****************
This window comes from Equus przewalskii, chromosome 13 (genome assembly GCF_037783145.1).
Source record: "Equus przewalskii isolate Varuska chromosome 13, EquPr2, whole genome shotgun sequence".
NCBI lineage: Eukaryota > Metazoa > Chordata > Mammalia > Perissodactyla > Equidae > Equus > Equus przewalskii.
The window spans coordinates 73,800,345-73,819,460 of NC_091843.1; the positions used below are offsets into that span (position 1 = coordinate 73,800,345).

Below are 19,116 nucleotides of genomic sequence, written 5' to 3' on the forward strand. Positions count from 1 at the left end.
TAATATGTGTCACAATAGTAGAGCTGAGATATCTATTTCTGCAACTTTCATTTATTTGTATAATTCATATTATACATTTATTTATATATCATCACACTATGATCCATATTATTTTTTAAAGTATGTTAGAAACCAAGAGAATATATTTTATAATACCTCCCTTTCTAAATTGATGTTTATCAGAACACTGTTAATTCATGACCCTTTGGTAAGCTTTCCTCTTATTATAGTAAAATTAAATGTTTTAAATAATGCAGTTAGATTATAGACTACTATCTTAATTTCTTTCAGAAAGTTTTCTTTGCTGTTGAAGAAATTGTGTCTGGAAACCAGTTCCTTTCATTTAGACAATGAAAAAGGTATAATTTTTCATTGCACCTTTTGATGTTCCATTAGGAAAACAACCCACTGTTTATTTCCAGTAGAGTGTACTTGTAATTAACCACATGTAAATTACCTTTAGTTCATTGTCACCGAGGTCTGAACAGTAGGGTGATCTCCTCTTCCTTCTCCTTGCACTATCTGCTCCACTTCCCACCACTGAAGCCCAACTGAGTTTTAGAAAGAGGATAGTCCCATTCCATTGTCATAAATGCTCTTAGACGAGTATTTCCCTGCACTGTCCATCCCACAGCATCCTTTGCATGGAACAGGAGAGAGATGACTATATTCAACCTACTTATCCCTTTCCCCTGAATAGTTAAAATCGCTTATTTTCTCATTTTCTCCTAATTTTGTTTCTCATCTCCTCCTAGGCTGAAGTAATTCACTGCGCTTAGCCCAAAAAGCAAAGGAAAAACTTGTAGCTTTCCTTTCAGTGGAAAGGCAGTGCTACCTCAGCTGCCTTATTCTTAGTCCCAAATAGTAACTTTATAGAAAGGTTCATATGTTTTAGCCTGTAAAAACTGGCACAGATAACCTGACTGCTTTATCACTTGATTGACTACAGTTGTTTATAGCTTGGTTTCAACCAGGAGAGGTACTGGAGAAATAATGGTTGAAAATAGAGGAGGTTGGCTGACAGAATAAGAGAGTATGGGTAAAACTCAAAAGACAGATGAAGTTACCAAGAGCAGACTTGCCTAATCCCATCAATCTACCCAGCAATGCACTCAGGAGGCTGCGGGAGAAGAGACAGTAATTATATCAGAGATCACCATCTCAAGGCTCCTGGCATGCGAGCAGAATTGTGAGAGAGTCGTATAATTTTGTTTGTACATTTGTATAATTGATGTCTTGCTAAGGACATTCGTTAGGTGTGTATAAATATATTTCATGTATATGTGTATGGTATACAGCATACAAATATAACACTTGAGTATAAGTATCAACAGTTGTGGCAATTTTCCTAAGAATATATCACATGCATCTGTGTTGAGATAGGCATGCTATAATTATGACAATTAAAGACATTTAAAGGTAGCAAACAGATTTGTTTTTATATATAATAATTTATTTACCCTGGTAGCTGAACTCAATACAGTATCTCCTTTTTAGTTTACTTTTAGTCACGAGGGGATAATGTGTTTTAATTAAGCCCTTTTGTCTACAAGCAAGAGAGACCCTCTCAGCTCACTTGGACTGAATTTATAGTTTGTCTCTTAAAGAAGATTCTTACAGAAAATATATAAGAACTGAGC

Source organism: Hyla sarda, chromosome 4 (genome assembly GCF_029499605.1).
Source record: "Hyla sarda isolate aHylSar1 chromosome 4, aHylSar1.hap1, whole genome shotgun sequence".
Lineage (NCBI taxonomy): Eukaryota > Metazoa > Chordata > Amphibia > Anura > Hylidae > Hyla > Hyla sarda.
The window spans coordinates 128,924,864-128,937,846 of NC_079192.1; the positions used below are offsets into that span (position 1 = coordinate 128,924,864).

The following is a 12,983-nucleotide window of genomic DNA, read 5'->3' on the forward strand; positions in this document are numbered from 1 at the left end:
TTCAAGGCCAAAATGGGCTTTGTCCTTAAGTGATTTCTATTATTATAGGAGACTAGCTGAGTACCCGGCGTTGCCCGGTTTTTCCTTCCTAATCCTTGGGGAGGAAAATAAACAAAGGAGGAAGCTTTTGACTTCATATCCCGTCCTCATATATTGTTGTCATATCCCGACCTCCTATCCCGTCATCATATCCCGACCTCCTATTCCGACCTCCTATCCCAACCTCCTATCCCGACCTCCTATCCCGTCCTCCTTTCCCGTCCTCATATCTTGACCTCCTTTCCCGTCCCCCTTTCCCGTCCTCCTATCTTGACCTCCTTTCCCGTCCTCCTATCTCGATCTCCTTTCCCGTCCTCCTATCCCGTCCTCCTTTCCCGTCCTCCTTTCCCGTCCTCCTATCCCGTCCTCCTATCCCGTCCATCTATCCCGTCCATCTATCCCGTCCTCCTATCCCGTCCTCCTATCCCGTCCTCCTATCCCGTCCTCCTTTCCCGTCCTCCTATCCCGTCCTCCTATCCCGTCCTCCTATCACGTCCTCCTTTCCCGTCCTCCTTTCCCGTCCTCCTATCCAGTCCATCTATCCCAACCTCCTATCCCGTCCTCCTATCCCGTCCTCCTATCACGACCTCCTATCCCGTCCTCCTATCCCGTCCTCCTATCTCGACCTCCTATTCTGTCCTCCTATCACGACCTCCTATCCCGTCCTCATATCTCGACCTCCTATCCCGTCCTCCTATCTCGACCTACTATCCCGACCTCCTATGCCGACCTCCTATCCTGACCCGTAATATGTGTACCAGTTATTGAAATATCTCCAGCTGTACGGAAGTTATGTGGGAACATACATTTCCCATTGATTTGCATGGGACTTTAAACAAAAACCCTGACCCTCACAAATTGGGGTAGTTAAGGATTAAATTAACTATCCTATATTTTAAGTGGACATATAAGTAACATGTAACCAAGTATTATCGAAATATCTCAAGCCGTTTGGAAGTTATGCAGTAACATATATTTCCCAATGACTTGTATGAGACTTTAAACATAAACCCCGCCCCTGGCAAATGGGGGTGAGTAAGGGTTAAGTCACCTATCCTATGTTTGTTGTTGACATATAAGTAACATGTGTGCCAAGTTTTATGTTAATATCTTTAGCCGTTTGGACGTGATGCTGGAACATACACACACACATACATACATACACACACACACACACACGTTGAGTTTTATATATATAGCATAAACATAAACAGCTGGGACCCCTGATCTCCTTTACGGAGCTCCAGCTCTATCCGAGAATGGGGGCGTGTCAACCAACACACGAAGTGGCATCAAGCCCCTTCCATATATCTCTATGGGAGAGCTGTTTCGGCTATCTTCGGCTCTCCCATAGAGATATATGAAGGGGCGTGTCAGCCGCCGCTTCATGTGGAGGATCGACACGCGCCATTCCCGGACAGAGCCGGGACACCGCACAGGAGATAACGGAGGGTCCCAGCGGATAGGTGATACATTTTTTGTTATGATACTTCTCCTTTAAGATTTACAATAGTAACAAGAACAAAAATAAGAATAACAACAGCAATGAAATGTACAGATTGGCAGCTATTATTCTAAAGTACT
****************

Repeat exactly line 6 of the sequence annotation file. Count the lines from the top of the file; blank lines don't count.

TAATATGTGTCACAATAGTAGAGCTGAGATATCTATTTCTGCAACTTTCATTTATTTGTATAATTCATATTATACATTTATTTATATATCATCACACTATGATCCATATTATTTTTTAAAGTATGTTAGAAACCAAGAGAATATATTTTATAATACCTCCCTTTCTAAATTGATGTTTATCAGAACACTGTTAATTCATGACCCTTTGGTAAGCTTTCCTCTTATTATAGTAAAATTAAATGTTTTAAATAATGCAGTTAGATTATAGACTACTATCTTAATTTCTTTCAGAAAGTTTTCTTTGCTGTTGAAGAAATTGTGTCTGGAAACCAGTTCCTTTCATTTAGACAATGAAAAAGGTATAATTTTTCATTGCACCTTTTGATGTTCCATTAGGAAAACAACCCACTGTTTATTTCCAGTAGAGTGTACTTGTAATTAACCACATGTAAATTACCTTTAGTTCATTGTCACCGAGGTCTGAACAGTAGGGTGATCTCCTCTTCCTTCTCCTTGCACTATCTGCTCCACTTCCCACCACTGAAGCCCAACTGAGTTTTAGAAAGAGGATAGTCCCATTCCATTGTCATAAATGCTCTTAGACGAGTATTTCCCTGCACTGTCCATCCCACAGCATCCTTTGCATGGAACAGGAGAGAGATGACTATATTCAACCTACTTATCCCTTTCCCCTGAATAGTTAAAATCGCTTATTTTCTCATTTTCTCCTAATTTTGTTTCTCATCTCCTCCTAGGCTGAAGTAATTCACTGCGCTTAGCCCAAAAAGCAAAGGAAAAACTTGTAGCTTTCCTTTCAGTGGAAAGGCAGTGCTACCTCAGCTGCCTTATTCTTAGTCCCAAATAGTAACTTTATAGAAAGGTTCATATGTTTTAGCCTGTAAAAACTGGCACAGATAACCTGACTGCTTTATCACTTGATTGACTACAGTTGTTTATAGCTTGGTTTCAACCAGGAGAGGTACTGGAGAAATAATGGTTGAAAATAGAGGAGGTTGGCTGACAGAATAAGAGAGTATGGGTAAAACTCAAAAGACAGATGAAGTTACCAAGAGCAGACTTGCCTAATCCCATCAATCTACCCAGCAATGCACTCAGGAGGCTGCGGGAGAAGAGACAGTAATTATATCAGAGATCACCATCTCAAGGCTCCTGGCATGCGAGCAGAATTGTGAGAGAGTCGTATAATTTTGTTTGTACATTTGTATAATTGATGTCTTGCTAAGGACATTCGTTAGGTGTGTATAAATATATTTCATGTATATGTGTATGGTATACAGCATACAAATATAACACTTGAGTATAAGTATCAACAGTTGTGGCAATTTTCCTAAGAATATATCACATGCATCTGTGTTGAGATAGGCATGCTATAATTATGACAATTAAAGACATTTAAAGGTAGCAAACAGATTTGTTTTTATATATAATAATTTATTTACCCTGGTAGCTGAACTCAATACAGTATCTCCTTTTTAGTTTACTTTTAGTCACGAGGGGATAATGTGTTTTAATTAAGCCCTTTTGTCTACAAGCAAGAGAGACCCTCTCAGCTCACTTGGACTGAATTTATAGTTTGTCTCTTAAAGAAGATTCTTACAGAAAATATATAAGAACTGAGC